The story of QuantumScape (NYSE:QS) stock illustrates the problem of investing in science or engineering, and in any “pre-revenue” company.
My son is now a scientist. It’s a difficult business. He comes home frustrated many evenings. Things don’t always work. Failure is most definitely an option.
Engineering to scale scientific theories is just as difficult. The science behind solid-state batteries is clear. QuantumScape has been working to engineer products from it for 13 years.
In 2020 QuantumScape claimed a “major breakthrough” using a ceramic separator between cells. Three years later, it still lacks a commercial product.
In his most recent letter to shareholders, CEO Jagdeep Singh said there has been great progress, but there remain improvements that must be made before it has a commercial product.
Investors are running out of patience. Don’t waste your time and money on QS stock, writes InvestorPlace contributor David Moadel.
It’s hard to blame him.
Time vs. Engineering
In The Things We Make, Bill Hammack describes the problem. Engineering has deadlines. Science does not. When engineering can’t meet arbitrary deadlines, when it becomes more like science, you have a problem.
Singh built QuantumScape with investor capital. Such capital has been scarce since the Federal Reserve began hiking interest rates. QuantumScape still had nearly $1 billion in cash and securities at the end of March, but $63 million in cash went out the door last quarter, and $47 million the quarter before.
InvestorPlace analyst Louis Navellier illustrates the investor mindset. For the three months ending in March, “QuantumScape’s total operating expenses increased from $90.657 million in 2022’s first quarter to $109.978 million in the first quarter of 2023.” His conclusion? “The company should consider cost containment instead of spending more.”
Uh, no, Singh would respond. He’s so close to having something incredibly valuable, a 24-layer stack of anodes and cathodes instead of the current single-layer cells. The problem is you need high, consistent manufacturing quality for these new cathodes, and they must maintain performance even with the higher loads made necessary
It’s an engineering problem. But solutions don’t just appear. Thomas Edison said he found hundreds of ways not to make a light bulb. But as Hammack notes, 20th century bulbs don’t use what he invented. They use tungsten. Finding a way to use tungsten is what made bulbs work in the mass market.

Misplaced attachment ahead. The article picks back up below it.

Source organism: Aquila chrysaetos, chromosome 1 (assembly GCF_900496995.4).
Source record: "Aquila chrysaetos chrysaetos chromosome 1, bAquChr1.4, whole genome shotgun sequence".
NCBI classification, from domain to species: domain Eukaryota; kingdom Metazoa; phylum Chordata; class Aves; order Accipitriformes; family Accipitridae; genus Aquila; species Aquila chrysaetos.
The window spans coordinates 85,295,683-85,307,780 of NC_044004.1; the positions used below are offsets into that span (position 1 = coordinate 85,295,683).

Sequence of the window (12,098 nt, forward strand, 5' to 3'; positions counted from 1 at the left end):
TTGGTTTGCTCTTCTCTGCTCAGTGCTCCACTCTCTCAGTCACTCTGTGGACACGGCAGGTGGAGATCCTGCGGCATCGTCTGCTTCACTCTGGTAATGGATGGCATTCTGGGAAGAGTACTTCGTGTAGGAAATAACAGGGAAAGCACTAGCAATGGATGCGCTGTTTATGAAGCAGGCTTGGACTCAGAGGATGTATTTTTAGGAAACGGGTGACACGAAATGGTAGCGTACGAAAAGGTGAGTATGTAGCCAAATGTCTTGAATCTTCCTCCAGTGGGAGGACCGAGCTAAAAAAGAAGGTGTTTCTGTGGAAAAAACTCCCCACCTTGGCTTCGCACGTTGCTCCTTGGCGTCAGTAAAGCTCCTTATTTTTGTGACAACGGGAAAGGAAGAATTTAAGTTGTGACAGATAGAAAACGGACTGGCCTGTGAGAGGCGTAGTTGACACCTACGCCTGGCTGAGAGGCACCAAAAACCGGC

The Need for Patience
If QuantumScape can solve its engineering problems, it will have a “forever battery” that will change the industry, as InvestorPlace analyst Luke Lango writes. Dependence on lithium-ion technology and global lithium supplies will disappear. This will change the world, not just EVs. It will cut the cost of storing wind and solar power. It will let the grid be rebuilt around intermittent energy.
Recent scientific results indicate QuantumScape can deliver a two-layer cell with higher energy density, able to recharge more times than anything else in the market. QuantumScape is pivoting to produce these smaller batteries that don’t have the engineering challenges of larger ones. That’s why it’s spending more money now than before.
The Bottom Line on QS Stock
QuantumScape was born and came public in a world where interest rates were near zero. This made funding science and complex engineering through public equity make sense.
It doesn’t anymore. You can’t raise equity affordably on hope of a breakthrough.
QuantumScape’s current cash runway may be all it can get. Even its sale to a larger company, like Tesla (NASDAQ:TSLA), would come at a discount that may not bail out current investors.
You must hope the team can come up with a product before it runs out of money. Unless that happens, you’re throwing good money after bad. If it does, you’re rich. That’s the bet.
On the date of publication, Dana Blankenhorn held no positions in any companies mentioned in this article. The opinions expressed in this article are those of the writer, subject to the InvestorPlace.com Publishing Guidelines.